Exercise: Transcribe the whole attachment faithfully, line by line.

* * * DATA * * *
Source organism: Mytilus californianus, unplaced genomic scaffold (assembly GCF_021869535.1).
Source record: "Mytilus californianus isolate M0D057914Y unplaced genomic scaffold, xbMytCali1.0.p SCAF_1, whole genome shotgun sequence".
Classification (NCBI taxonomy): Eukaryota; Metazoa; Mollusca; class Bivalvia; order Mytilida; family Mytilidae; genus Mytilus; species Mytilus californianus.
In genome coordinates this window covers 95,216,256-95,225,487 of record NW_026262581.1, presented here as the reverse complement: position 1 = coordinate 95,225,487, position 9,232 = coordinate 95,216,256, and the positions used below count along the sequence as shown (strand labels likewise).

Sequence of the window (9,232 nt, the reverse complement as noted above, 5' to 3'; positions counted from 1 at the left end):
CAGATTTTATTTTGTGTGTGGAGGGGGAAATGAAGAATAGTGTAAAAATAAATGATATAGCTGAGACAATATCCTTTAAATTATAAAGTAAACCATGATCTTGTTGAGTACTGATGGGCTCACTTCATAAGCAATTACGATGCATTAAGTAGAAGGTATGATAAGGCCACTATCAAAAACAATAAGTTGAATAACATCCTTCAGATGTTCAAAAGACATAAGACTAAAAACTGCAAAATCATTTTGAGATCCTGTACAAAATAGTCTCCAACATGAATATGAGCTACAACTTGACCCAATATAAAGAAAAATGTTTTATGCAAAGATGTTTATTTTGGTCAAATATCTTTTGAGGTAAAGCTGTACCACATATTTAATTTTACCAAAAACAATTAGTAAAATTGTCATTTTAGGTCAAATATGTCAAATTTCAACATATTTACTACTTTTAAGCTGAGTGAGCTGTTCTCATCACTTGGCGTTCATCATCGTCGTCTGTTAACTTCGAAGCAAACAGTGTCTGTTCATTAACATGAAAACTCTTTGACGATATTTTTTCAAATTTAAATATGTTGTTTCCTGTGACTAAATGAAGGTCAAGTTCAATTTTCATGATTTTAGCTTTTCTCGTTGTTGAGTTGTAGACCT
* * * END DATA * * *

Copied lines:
Source organism: Mytilus californianus, unplaced genomic scaffold (assembly GCF_021869535.1).
Source record: "Mytilus californianus isolate M0D057914Y unplaced genomic scaffold, xbMytCali1.0.p SCAF_1, whole genome shotgun sequence".
Classification (NCBI taxonomy): Eukaryota; Metazoa; Mollusca; class Bivalvia; order Mytilida; family Mytilidae; genus Mytilus; species Mytilus californianus.
In genome coordinates this window covers 95,216,256-95,225,487 of record NW_026262581.1, presented here as the reverse complement: position 1 = coordinate 95,225,487, position 9,232 = coordinate 95,216,256, and the positions used below count along the sequence as shown (strand labels likewise).

Sequence of the window (9,232 nt, the reverse complement as noted above, 5' to 3'; positions counted from 1 at the left end):
CAGATTTTATTTTGTGTGTGGAGGGGGAAATGAAGAATAGTGTAAAAATAAATGATATAGCTGAGACAATATCCTTTAAATTATAAAGTAAACCATGATCTTGTTGAGTACTGATGGGCTCACTTCATAAGCAATTACGATGCATTAAGTAGAAGGTATGATAAGGCCACTATCAAAAACAATAAGTTGAATAACATCCTTCAGATGTTCAAAAGACATAAGACTAAAAACTGCAAAATCATTTTGAGATCCTGTACAAAATAGTCTCCAACATGAATATGAGCTACAACTTGACCCAATATAAAGAAAAATGTTTTATGCAAAGATGTTTATTTTGGTCAAATATCTTTTGAGGTAAAGCTGTACCACATATTTAATTTTACCAAAAACAATTAGTAAAATTGTCATTTTAGGTCAAATATGTCAAATTTCAACATATTTACTACTTTTAAGCTGAGTGAGCTGTTCTCATCACTTGGCGTTCATCATCGTCGTCTGTTAACTTCGAAGCAAACAGTGTCTGTTCATTAACATGAAAACTCTTTGACGATATTTTTTCAAATTTAAATATGTTGTTTCCTGTGACTAAATGAAGGTCAAGTTCAATTTTCATGATTTTAGCTTTTCTCGTTGTTGAGTTGTAGACCT